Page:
As my wife Mary and I prepare to radically change our lives, quit our jobs, eschew the trappings of the workaday world and hit the road to see America, I often take time to contemplate stress and how it manifests in my life.
This process of detaching ourselves from our home of eleven years, our hometown of 17 years, and all that is familiar and normal, is a process fraught with pain, pleasure, anticipation, anxiety, excitement, and plenty----plenty---of stress.
Now, don't get me wrong. I blame no one for this situation in which we find ourselves. We created this situation. We asked for it. We designed it. We will reap the rewards, cry the tears, and feel the highs and lows as we open a life chapter filled with uncertainty and adventure.
As we move through the process, stress settles in my body, curls along my spine, throbs in my neck, and disturbs my sleep. I toss and turn, I eat haphazardly, too much at one sitting---or not at all.
At work, I'm distracted, restless, frequently inefficient. I feel guilty for leaving my public health job just as flu season and H1N1 begin to heat up. Then again, I'm relieved that I'm skipping town before the infectious feces hits the proverbial fan.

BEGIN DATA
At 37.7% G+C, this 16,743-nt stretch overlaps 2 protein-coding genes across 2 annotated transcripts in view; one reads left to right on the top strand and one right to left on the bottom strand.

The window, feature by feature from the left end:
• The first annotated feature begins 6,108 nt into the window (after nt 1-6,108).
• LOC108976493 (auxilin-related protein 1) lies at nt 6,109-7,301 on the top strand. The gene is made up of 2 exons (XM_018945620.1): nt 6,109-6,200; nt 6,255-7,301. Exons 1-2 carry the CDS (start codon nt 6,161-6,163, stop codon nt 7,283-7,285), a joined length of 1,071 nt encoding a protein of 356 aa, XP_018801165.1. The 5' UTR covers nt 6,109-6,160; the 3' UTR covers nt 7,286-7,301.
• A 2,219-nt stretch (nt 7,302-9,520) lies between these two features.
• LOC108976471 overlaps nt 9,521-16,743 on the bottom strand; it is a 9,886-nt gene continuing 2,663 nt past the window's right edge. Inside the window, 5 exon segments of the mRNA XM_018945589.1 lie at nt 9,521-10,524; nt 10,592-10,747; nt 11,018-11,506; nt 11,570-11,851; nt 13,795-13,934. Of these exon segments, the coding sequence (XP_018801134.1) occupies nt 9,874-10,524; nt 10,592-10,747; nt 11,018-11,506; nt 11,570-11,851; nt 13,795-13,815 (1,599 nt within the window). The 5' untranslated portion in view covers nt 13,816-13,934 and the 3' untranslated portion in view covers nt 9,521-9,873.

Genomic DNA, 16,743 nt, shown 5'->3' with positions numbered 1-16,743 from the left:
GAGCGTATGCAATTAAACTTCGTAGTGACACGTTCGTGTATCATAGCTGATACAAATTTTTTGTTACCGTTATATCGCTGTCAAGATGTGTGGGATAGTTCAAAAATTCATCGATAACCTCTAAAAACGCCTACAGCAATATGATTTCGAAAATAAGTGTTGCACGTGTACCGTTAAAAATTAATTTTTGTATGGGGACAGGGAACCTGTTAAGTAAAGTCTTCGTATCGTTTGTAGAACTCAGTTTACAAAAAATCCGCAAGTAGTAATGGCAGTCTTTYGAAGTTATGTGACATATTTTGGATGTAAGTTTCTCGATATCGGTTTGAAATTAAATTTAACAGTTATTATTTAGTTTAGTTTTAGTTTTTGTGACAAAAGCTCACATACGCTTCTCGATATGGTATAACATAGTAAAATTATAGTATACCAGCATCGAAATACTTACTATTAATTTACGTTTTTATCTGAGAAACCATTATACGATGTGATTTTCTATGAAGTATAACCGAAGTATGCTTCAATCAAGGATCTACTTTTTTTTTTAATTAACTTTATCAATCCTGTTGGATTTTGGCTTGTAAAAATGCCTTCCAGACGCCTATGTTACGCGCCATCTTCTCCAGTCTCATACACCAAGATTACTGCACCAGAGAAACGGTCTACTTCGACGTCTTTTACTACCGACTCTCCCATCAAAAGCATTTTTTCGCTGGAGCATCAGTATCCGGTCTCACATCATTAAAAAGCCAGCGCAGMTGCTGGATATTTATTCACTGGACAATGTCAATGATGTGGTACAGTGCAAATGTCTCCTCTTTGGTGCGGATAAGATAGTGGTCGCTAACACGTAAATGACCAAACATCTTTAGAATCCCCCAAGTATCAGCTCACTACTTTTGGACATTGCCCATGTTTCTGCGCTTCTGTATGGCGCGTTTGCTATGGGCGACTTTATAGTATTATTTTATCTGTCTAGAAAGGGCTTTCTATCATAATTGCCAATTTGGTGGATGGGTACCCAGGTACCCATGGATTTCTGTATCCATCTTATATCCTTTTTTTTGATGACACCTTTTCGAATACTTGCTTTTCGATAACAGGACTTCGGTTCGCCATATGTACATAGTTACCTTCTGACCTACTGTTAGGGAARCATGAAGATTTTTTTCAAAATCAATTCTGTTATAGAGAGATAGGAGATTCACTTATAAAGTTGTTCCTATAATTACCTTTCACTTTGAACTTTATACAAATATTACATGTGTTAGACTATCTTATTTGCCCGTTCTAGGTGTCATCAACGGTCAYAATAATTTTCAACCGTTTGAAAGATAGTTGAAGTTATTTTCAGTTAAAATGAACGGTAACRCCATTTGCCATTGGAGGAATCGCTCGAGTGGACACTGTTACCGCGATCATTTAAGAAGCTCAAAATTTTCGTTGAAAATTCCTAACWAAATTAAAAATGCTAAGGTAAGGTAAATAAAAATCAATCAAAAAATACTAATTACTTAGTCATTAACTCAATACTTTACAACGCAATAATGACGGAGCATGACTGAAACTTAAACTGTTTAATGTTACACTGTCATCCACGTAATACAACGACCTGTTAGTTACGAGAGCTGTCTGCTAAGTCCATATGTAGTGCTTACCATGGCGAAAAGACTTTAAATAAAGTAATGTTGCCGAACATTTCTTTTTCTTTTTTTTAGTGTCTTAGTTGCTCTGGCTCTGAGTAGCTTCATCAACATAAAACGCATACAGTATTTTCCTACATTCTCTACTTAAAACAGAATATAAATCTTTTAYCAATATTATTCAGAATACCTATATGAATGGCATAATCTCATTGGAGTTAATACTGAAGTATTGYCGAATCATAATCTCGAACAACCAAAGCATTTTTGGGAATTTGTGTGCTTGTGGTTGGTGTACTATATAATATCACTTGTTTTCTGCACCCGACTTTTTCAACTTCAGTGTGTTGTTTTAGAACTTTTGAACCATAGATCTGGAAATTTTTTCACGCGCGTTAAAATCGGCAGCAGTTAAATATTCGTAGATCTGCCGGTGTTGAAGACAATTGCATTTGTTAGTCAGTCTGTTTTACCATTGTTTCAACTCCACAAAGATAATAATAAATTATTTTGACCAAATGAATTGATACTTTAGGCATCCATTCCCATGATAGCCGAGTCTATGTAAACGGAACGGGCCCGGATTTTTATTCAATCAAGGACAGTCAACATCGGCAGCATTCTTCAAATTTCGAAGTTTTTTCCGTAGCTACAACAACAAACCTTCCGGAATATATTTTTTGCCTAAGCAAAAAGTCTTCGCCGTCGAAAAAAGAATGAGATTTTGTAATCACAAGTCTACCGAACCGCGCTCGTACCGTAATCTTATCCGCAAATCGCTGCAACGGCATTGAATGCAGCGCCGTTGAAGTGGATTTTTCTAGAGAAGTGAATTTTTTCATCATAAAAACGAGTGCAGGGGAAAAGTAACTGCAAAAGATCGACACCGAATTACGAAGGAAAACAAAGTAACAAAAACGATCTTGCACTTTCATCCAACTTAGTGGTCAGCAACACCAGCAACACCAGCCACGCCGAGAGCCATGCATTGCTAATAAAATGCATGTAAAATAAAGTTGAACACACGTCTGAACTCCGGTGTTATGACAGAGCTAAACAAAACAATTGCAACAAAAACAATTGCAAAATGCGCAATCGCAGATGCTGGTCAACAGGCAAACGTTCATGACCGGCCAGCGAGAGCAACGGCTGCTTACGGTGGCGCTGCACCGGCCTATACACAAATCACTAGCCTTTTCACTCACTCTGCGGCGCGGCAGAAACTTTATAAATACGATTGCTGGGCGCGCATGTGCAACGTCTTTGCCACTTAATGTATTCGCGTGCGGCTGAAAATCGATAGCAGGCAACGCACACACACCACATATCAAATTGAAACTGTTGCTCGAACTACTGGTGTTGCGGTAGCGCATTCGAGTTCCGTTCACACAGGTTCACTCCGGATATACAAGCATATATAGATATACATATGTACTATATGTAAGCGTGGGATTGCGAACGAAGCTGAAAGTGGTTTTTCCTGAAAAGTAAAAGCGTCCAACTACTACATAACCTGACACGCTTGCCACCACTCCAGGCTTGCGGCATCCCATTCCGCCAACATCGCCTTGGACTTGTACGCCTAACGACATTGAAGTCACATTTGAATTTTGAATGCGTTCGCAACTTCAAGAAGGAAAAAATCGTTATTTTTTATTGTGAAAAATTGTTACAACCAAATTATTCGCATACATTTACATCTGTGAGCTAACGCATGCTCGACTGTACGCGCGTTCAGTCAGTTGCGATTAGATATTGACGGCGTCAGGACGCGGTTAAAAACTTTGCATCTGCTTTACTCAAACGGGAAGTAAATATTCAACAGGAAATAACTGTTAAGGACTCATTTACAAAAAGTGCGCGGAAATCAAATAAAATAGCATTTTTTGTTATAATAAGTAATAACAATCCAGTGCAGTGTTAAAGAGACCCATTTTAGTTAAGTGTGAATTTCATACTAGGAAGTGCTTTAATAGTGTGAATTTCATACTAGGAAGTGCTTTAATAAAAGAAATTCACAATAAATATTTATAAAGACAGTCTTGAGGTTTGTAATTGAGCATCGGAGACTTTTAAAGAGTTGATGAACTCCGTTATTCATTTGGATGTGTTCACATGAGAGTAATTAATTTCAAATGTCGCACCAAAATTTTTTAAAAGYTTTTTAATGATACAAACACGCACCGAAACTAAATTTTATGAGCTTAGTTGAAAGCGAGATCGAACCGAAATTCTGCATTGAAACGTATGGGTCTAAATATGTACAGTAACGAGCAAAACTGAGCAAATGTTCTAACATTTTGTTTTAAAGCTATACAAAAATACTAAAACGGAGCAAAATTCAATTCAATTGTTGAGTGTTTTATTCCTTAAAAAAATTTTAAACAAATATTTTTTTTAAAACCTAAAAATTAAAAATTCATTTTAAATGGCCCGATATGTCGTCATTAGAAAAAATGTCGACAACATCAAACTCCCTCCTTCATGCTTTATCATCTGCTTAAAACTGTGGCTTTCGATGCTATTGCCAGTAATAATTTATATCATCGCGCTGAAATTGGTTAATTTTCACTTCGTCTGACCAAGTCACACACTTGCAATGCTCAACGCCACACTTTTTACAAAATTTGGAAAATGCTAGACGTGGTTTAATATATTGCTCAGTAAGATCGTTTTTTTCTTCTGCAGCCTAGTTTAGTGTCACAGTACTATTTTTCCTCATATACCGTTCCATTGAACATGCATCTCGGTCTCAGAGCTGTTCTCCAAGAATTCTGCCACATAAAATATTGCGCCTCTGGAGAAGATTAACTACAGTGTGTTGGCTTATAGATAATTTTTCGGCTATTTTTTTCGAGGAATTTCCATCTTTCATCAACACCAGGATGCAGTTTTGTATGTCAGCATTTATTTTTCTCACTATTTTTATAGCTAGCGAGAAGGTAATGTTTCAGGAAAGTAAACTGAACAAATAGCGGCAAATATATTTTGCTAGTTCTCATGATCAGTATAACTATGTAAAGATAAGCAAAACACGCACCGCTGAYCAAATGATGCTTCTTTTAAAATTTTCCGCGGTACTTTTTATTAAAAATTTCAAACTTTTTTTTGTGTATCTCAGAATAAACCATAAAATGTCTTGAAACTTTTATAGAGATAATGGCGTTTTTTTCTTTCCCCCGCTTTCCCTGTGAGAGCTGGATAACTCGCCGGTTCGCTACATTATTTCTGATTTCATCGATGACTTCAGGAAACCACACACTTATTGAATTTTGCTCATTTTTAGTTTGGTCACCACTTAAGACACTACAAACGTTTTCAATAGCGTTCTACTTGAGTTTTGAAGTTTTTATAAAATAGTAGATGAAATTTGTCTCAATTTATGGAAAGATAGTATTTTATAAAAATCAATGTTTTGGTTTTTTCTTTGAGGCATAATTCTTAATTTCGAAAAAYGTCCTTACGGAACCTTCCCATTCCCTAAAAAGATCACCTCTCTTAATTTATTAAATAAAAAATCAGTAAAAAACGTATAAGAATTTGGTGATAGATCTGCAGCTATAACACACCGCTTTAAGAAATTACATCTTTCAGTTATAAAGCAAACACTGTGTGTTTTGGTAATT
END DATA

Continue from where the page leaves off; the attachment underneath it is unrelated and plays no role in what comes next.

After thirteen years as a nurse, I need to step away from the desk, put down the syringe, close the file cabinet, and look towards a new way of being, both professionally and personally. The stress of work has taken its toll, and it's ironic that the stress of detaching ourselves from our lives here in New England is taking its own toll on my body and mind. That said, the day will come when we weigh anchor, pull up stakes, and listen giddily as the miles roll beneath our RV's eight wheels.
I look forward to sharing the journey with you, dear Readers, here on Digital Doorway and on our new shared travel blog. It will no doubt be a wild ride, and along the way I'll be exploring and
reporting on American health care seen through the eyes of a nurse traveling the highways and the byways of America with his trusty dog and loving life partner at his side.
I hope you'll come along for the ride!